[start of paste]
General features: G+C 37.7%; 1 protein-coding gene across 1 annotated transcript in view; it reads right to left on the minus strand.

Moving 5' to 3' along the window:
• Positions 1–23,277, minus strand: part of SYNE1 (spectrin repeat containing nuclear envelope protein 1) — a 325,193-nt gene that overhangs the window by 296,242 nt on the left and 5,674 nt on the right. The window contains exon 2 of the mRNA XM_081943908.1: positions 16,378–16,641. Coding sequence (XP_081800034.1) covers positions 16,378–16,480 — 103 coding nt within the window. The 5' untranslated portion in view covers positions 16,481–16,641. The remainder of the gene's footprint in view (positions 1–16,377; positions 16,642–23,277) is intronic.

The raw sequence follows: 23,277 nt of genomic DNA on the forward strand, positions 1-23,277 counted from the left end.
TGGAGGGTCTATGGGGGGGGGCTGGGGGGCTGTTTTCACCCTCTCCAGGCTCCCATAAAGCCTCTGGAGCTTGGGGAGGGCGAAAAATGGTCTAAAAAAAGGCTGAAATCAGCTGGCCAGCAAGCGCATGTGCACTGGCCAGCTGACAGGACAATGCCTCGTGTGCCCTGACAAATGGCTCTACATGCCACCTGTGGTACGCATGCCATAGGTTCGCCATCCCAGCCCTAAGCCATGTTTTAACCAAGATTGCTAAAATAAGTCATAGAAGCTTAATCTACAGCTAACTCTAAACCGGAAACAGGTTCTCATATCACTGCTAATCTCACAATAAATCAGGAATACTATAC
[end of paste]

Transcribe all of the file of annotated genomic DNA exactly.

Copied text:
General features: G+C 37.7%; 1 protein-coding gene across 1 annotated transcript in view; it reads right to left on the minus strand.

Moving 5' to 3' along the window:
• Positions 1–23,277, minus strand: part of SYNE1 (spectrin repeat containing nuclear envelope protein 1) — a 325,193-nt gene that overhangs the window by 296,242 nt on the left and 5,674 nt on the right. The window contains exon 2 of the mRNA XM_081943908.1: positions 16,378–16,641. Coding sequence (XP_081800034.1) covers positions 16,378–16,480 — 103 coding nt within the window. The 5' untranslated portion in view covers positions 16,481–16,641. The remainder of the gene's footprint in view (positions 1–16,377; positions 16,642–23,277) is intronic.

The raw sequence follows: 23,277 nt of genomic DNA on the forward strand, positions 1-23,277 counted from the left end.
TGGAGGGTCTATGGGGGGGGGCTGGGGGGCTGTTTTCACCCTCTCCAGGCTCCCATAAAGCCTCTGGAGCTTGGGGAGGGCGAAAAATGGTCTAAAAAAAGGCTGAAATCAGCTGGCCAGCAAGCGCATGTGCACTGGCCAGCTGACAGGACAATGCCTCGTGTGCCCTGACAAATGGCTCTACATGCCACCTGTGGTACGCATGCCATAGGTTCGCCATCCCAGCCCTAAGCCATGTTTTAACCAAGATTGCTAAAATAAGTCATAGAAGCTTAATCTACAGCTAACTCTAAACCGGAAACAGGTTCTCATATCACTGCTAATCTCACAATAAATCAGGAATACTATAC